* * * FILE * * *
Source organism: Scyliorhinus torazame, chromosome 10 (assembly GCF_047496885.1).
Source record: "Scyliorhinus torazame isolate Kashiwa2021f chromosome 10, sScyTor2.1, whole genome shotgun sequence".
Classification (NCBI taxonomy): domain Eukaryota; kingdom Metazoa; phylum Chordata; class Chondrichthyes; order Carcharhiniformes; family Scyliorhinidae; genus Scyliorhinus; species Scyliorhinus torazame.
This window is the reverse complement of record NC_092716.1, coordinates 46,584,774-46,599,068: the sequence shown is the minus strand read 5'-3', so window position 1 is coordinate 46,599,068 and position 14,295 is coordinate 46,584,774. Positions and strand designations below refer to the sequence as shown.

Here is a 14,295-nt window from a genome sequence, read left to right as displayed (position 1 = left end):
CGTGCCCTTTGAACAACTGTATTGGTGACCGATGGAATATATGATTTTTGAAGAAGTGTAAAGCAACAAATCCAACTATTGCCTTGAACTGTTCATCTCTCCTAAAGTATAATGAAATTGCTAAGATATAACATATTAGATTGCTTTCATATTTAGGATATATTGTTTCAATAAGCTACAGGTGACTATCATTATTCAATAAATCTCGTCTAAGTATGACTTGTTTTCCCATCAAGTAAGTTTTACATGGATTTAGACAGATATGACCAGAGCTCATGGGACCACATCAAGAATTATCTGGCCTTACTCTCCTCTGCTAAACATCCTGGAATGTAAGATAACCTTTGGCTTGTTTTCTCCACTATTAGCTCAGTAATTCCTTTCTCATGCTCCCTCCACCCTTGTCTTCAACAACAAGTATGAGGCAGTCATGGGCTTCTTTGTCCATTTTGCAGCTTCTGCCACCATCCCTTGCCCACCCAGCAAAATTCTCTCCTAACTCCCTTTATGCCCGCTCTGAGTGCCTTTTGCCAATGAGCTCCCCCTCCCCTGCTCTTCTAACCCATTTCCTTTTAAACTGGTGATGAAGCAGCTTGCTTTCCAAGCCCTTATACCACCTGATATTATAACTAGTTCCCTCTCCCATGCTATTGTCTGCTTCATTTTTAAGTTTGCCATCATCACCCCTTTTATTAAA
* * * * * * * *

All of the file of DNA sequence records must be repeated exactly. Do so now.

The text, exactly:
Source organism: Scyliorhinus torazame, chromosome 10 (assembly GCF_047496885.1).
Source record: "Scyliorhinus torazame isolate Kashiwa2021f chromosome 10, sScyTor2.1, whole genome shotgun sequence".
Classification (NCBI taxonomy): domain Eukaryota; kingdom Metazoa; phylum Chordata; class Chondrichthyes; order Carcharhiniformes; family Scyliorhinidae; genus Scyliorhinus; species Scyliorhinus torazame.
This window is the reverse complement of record NC_092716.1, coordinates 46,584,774-46,599,068: the sequence shown is the minus strand read 5'-3', so window position 1 is coordinate 46,599,068 and position 14,295 is coordinate 46,584,774. Positions and strand designations below refer to the sequence as shown.

Here is a 14,295-nt window from a genome sequence, read left to right as displayed (position 1 = left end):
CGTGCCCTTTGAACAACTGTATTGGTGACCGATGGAATATATGATTTTTGAAGAAGTGTAAAGCAACAAATCCAACTATTGCCTTGAACTGTTCATCTCTCCTAAAGTATAATGAAATTGCTAAGATATAACATATTAGATTGCTTTCATATTTAGGATATATTGTTTCAATAAGCTACAGGTGACTATCATTATTCAATAAATCTCGTCTAAGTATGACTTGTTTTCCCATCAAGTAAGTTTTACATGGATTTAGACAGATATGACCAGAGCTCATGGGACCACATCAAGAATTATCTGGCCTTACTCTCCTCTGCTAAACATCCTGGAATGTAAGATAACCTTTGGCTTGTTTTCTCCACTATTAGCTCAGTAATTCCTTTCTCATGCTCCCTCCACCCTTGTCTTCAACAACAAGTATGAGGCAGTCATGGGCTTCTTTGTCCATTTTGCAGCTTCTGCCACCATCCCTTGCCCACCCAGCAAAATTCTCTCCTAACTCCCTTTATGCCCGCTCTGAGTGCCTTTTGCCAATGAGCTCCCCCTCCCCTGCTCTTCTAACCCATTTCCTTTTAAACTGGTGATGAAGCAGCTTGCTTTCCAAGCCCTTATACCACCTGATATTATAACTAGTTCCCTCTCCCATGCTATTGTCTGCTTCATTTTTAAGTTTGCCATCATCACCCCTTTTATTAAA